This is, I think, one of the most insidious aspects of Beauty and the Beast, and the one which marks it out as a fundamentally third-wave project: it remarkets femininity – by which I mean female accommodation, empathy, self-sacrifice on behalf of males – as not just a female, but a feminist, virtue. Belle is sneeringly dismissive of the Bimbettes’ adoration of Gaston, yet quite prepared to embrace self-effacement for a more unusual male in a more unusual setting. Why, then it starts to look like empowerment! Watching this now, I can’t help recalling my own feelings about leaving behind the “coarse and unrefined” men of my own town to go to university, where I met men whose sexism I chose not to see. I associated misogyny with a lack of education and an uncritical embrace of stereotypes. Surely men who looked different and read books couldn’t hate women, too? Perhaps all they needed was a woman who understood them.

“Why, we only live to serve”

Feminism makes no sense without a meaningful analysis of work and class. I didn’t realise this back in 1991. As far as I was concerned, sexism was simply a massive, global misunderstanding, the unfortunate outcome of the mistaken belief that women were inferior to men. It never crossed my mind that it might all be the other way round: that the dehumanisation of women could have arisen as a means to justify their exploitation, an exploitation upon which countless social, political and economic structures depended. That would just have been too depressing, not to mention terribly second-wave.

While my analysis made little sense, it did make solving the problem of sexism a whole lot simpler. We could explain to men that women were people, too. We could show them that we were people, too. Job done. It did occasionally strike me as oddly fortuitous that I should have been born at just the right time for feminism to succeed. I would have pitied the women of my mother’s generation, were it not for the fact that most of those I knew were not feminists anyway. They were, if not happy with their lot, then at least accepting of it, or so it seemed to me. Women my own age, on the other hand, were more enlightened (or at least the Belles among us were).

Belle rejects Gaston’s vision of her future as his wife: “A rustic hunting lodge, my latest kill roasting on the fire, and my little wife, massaging my feet, while the little ones play with the dogs.” As she keeps on reminding us, Belle wants more to life than unpaid domestic labour. While second-wave feminists had an annoying tendency to remind us that such work never actually goes away – someone still has to do it, and surely it should be everyone – third-wavers had a better idea: pretend there still exists a class of people who are born to do all the boring old tasks no one else wants to do, only this time, said class doesn’t have to include you personally. This is the solution to which Belle turns.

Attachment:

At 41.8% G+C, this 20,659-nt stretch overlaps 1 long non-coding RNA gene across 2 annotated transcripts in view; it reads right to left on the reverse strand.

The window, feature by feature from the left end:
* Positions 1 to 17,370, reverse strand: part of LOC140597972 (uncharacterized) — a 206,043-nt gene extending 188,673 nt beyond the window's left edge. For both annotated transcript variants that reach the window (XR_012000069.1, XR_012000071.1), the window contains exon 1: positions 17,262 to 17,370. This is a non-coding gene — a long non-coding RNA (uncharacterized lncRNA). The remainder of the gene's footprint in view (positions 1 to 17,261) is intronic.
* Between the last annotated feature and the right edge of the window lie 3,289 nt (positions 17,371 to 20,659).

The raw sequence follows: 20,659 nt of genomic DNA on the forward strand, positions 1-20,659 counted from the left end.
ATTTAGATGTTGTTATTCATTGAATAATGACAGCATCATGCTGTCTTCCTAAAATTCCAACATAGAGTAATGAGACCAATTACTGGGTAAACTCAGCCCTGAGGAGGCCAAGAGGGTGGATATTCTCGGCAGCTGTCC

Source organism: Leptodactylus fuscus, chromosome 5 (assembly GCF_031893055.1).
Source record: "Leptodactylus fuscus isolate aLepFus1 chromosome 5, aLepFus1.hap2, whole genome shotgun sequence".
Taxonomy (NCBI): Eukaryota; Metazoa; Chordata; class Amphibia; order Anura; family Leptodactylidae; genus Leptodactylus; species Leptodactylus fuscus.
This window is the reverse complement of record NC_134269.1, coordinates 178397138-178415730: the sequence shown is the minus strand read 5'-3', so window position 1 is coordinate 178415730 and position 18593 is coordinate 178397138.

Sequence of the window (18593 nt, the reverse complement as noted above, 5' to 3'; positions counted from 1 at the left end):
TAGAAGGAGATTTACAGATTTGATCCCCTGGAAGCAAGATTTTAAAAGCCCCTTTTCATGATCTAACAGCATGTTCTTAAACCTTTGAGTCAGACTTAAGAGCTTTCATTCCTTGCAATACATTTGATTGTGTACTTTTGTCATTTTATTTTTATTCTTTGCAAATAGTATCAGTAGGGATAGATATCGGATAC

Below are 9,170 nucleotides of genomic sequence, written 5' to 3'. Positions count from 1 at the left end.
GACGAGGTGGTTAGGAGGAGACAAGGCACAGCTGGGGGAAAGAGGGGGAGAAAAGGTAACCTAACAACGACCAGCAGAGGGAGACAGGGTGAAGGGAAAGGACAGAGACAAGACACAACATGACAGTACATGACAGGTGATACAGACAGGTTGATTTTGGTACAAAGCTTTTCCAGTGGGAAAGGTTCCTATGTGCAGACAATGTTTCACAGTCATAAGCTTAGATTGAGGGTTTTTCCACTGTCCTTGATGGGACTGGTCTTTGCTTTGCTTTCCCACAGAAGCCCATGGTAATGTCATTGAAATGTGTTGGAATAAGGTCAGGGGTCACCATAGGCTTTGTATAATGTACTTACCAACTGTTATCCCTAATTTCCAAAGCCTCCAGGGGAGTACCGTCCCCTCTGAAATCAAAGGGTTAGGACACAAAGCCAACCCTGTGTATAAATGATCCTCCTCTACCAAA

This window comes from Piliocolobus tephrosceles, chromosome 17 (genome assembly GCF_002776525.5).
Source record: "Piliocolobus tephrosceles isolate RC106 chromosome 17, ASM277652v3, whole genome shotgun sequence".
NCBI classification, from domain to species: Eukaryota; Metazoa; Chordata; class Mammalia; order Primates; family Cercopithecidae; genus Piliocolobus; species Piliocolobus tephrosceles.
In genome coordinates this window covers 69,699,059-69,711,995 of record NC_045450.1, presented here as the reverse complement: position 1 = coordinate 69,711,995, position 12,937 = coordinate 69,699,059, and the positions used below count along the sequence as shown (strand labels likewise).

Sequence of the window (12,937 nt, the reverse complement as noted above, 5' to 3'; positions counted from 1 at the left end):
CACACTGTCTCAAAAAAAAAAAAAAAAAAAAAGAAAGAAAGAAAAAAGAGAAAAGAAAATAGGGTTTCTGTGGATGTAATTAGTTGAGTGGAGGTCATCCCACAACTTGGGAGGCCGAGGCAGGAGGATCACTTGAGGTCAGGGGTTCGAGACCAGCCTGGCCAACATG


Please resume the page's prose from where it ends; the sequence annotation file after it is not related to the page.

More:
The likes of Betty Friedan may have fretted over how to liberate middle-class women from domestic servitude without piling the labour onto other women. One solution Friedan didn’t count on was an enchanted castle, with the staff who claim to “only live to serve”. In modern feminist terms we would call such people “cis women” (singular version: your mum). Such women’s relationship with their class status is not conflicted; on the contrary, they apparently identify it. This means feminists don’t have to challenge an exploitative hierarchy after all. Rather they only need ensure that they – as individuals wanting “more than this provincial life” – don’t find themselves wrongly positioned within it. 

This was my kind of feminism, one based not on the world I wanted for everyone, but on the women I didn’t want to become. It was and remains incredibly appealing. It’s only now it strikes me that feminism as flight from stereotypical womanhood into one’s own perceived exceptionality isn’t reaping the rewards one might have expected, at least not for female people. It’s only now that I can’t help wondering whether Mrs Potts wasn’t such a happy teapot all along. Maybe she was seething with inner resentment. Maybe she and Babette the feather duster – tired of her unpleasant, Benny Hill-esque, rapey relationship with Lumière – dreamed of running away together. The sad fact is, we’ll never know.

I don’t take the view that Disney films are an unmitigated anti-feminist evil. Frozen (along with Tangled) is the film that inspired one of my sons to turn up to the school disco dressed as Elsa, to grow his hair long, to become the kick-ass, non-conforming seven-year-old he is today. The truth is I enjoyed watching Beauty and the Beast again. It’s comforting to be reminded of a time when sex-based inequality seemed like an easy problem to fix, when I believed I could identify my way out of my mother’s fate. But that is a fantasy. What’s worrying is the degree to which fantasy feminism is now winning out over reality, while real, live women continue to suffer.

“To be a feminist,” wrote Rebecca Walker, “is to integrate an ideology of equality and female empowerment into the very fibre of my life. it is to search for personal clarity in the midst of systemic destruction, to join in sisterhood with women when often we are divided, to understand power structures with the intention of challenging them.” In other words, it’s more than simply stepping beyond the barriers that still hold other women back. Let’s not spend the next 26 years pretending otherwise.

Glosswitch is a feminist mother of three who works in publishing.